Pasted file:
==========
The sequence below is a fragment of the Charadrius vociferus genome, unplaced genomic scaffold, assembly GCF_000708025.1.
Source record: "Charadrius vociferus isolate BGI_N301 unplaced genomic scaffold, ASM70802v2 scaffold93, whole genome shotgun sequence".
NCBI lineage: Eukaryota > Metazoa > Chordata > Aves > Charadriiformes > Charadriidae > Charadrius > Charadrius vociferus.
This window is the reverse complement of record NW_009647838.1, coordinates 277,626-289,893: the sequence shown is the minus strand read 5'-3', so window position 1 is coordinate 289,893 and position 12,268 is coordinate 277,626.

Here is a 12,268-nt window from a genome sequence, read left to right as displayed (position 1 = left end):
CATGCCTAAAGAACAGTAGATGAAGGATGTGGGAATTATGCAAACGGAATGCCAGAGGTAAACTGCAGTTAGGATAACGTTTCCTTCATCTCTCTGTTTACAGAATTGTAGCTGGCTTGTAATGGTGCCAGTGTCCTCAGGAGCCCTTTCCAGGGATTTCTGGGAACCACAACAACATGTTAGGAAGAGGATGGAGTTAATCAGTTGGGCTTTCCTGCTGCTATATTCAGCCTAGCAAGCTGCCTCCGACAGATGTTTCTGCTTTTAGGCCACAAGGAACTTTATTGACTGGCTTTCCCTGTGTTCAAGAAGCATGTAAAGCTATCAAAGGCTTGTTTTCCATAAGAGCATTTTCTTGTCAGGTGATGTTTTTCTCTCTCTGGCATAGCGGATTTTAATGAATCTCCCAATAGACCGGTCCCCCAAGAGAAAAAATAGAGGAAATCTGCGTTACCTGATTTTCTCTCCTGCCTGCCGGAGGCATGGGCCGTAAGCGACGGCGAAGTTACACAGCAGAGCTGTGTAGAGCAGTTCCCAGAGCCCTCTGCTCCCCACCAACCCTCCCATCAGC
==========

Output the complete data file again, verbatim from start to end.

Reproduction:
The sequence below is a fragment of the Charadrius vociferus genome, unplaced genomic scaffold, assembly GCF_000708025.1.
Source record: "Charadrius vociferus isolate BGI_N301 unplaced genomic scaffold, ASM70802v2 scaffold93, whole genome shotgun sequence".
NCBI lineage: Eukaryota > Metazoa > Chordata > Aves > Charadriiformes > Charadriidae > Charadrius > Charadrius vociferus.
This window is the reverse complement of record NW_009647838.1, coordinates 277,626-289,893: the sequence shown is the minus strand read 5'-3', so window position 1 is coordinate 289,893 and position 12,268 is coordinate 277,626.

Here is a 12,268-nt window from a genome sequence, read left to right as displayed (position 1 = left end):
CATGCCTAAAGAACAGTAGATGAAGGATGTGGGAATTATGCAAACGGAATGCCAGAGGTAAACTGCAGTTAGGATAACGTTTCCTTCATCTCTCTGTTTACAGAATTGTAGCTGGCTTGTAATGGTGCCAGTGTCCTCAGGAGCCCTTTCCAGGGATTTCTGGGAACCACAACAACATGTTAGGAAGAGGATGGAGTTAATCAGTTGGGCTTTCCTGCTGCTATATTCAGCCTAGCAAGCTGCCTCCGACAGATGTTTCTGCTTTTAGGCCACAAGGAACTTTATTGACTGGCTTTCCCTGTGTTCAAGAAGCATGTAAAGCTATCAAAGGCTTGTTTTCCATAAGAGCATTTTCTTGTCAGGTGATGTTTTTCTCTCTCTGGCATAGCGGATTTTAATGAATCTCCCAATAGACCGGTCCCCCAAGAGAAAAAATAGAGGAAATCTGCGTTACCTGATTTTCTCTCCTGCCTGCCGGAGGCATGGGCCGTAAGCGACGGCGAAGTTACACAGCAGAGCTGTGTAGAGCAGTTCCCAGAGCCCTCTGCTCCCCACCAACCCTCCCATCAGC